The airport is quiet at night. Parking is easy, the lines are short, the carousels almost empty, the runways lit by the occasional flight coming or going.
We gather at carousel 13, committee members who have worked for months and others who just want to be there because….
One scurries around with his laptop filming background shots; another takes pictures on her phone of the balloons, the baskets of fruit and nuts, the little group talking quietly.
We are waiting for a flight to arrive from Chicago which has also stopped in London and originated in Uganda. It’s 10:30 at night. There are signs which say “welcome” in several languages. One person has brought flowers, another a soccer ball. The group is excited but anxious….
“I hope the flight’s not late.”
“Do you think the balloons might scare them?”
“A refuge camp for fourteen years? How can anyone keep their spirit from breaking?”
“Do we have an interpreter here? Anyone from the Council of Churches. Geez, I hope so…”
“Do they speak any English at all?”
“Can we touch them? Hug them? Is that appropriate?”
“Roseanne, I thought you had your retirement party tonight…”
“I did that. Now I’m doing this.”
And then, coming down the escalator is a dark-skinned family escorted by an airport employee. And the sun breaks through….
They are beautiful. Shining faces, apprehensive but eager. They are wearing parkas and winter jackets (they must have heard it’s cold here!). They look healthy and exude a sense of well-being. They are dignified, smiling.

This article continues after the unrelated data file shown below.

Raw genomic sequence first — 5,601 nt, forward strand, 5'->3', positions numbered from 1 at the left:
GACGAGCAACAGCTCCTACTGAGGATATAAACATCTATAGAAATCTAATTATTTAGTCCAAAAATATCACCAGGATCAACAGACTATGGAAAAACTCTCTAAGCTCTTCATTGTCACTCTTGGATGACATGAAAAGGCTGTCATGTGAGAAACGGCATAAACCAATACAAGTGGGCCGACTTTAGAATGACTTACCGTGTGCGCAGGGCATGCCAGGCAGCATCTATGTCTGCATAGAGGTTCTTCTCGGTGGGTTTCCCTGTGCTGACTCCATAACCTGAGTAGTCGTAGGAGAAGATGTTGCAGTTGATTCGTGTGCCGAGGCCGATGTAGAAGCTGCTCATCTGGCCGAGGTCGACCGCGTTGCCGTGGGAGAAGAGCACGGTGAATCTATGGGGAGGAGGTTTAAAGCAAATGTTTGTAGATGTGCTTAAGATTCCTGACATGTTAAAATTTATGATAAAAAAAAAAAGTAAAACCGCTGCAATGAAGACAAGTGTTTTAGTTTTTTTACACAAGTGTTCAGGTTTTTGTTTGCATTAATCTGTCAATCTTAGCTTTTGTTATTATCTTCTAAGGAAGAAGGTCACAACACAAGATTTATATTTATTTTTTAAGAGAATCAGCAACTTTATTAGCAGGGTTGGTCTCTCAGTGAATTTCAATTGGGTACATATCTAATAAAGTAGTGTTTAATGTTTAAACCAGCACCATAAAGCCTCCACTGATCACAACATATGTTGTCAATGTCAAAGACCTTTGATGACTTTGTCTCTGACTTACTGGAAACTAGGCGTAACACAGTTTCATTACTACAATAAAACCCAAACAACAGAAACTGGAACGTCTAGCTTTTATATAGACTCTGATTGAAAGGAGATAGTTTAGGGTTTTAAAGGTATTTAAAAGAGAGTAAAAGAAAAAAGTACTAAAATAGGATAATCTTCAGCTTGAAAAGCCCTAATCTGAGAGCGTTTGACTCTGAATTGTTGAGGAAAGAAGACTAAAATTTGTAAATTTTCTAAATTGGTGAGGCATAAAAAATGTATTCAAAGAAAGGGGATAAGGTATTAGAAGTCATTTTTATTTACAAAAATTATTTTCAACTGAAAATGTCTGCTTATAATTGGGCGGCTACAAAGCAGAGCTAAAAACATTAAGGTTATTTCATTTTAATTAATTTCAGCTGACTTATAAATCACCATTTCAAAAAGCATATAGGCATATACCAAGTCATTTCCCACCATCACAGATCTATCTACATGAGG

We keep a respectful distance to let the interpreter do his work. And then we give them the gifts and shake their hands and greet them. Welcome, welcome, we are so happy you are here….
Two beautiful little girls and a boy with open faces, smiling, the girls speaking some cautious English. They all exude a confidence that was perhaps not expected.
“Remember our job is to support them, not adopt them,” reminds one of the committee chairs.
Because we all do …. want to adopt them.
Someone escorts the little girls to the bathroom. They go with Joan with no problem, their little hands reaching up to take hers. She smiles down at them and soon they are all laughing. The trust is palpable.
Roger kneels down and offers the little boy an orange, which he accepts, slice by slice. Later Don kicks the soccer ball back and forth with the little guy.
We worry if they will be okay in their apartment. “Someone’s going with them, right? To show them around?”
What a privilege this is. Maybe this is why Jesus makes such a big deal out of reaching out to the other. It seems to brings each of us in touch with our better nature, our best self, the person we want to be all the time.
It was a holy night indeed as the travelers arrived after their long journey, and there was a place prepared for them. Gifts were given, and there was joy to the world, along with the new beginning that always comes from love….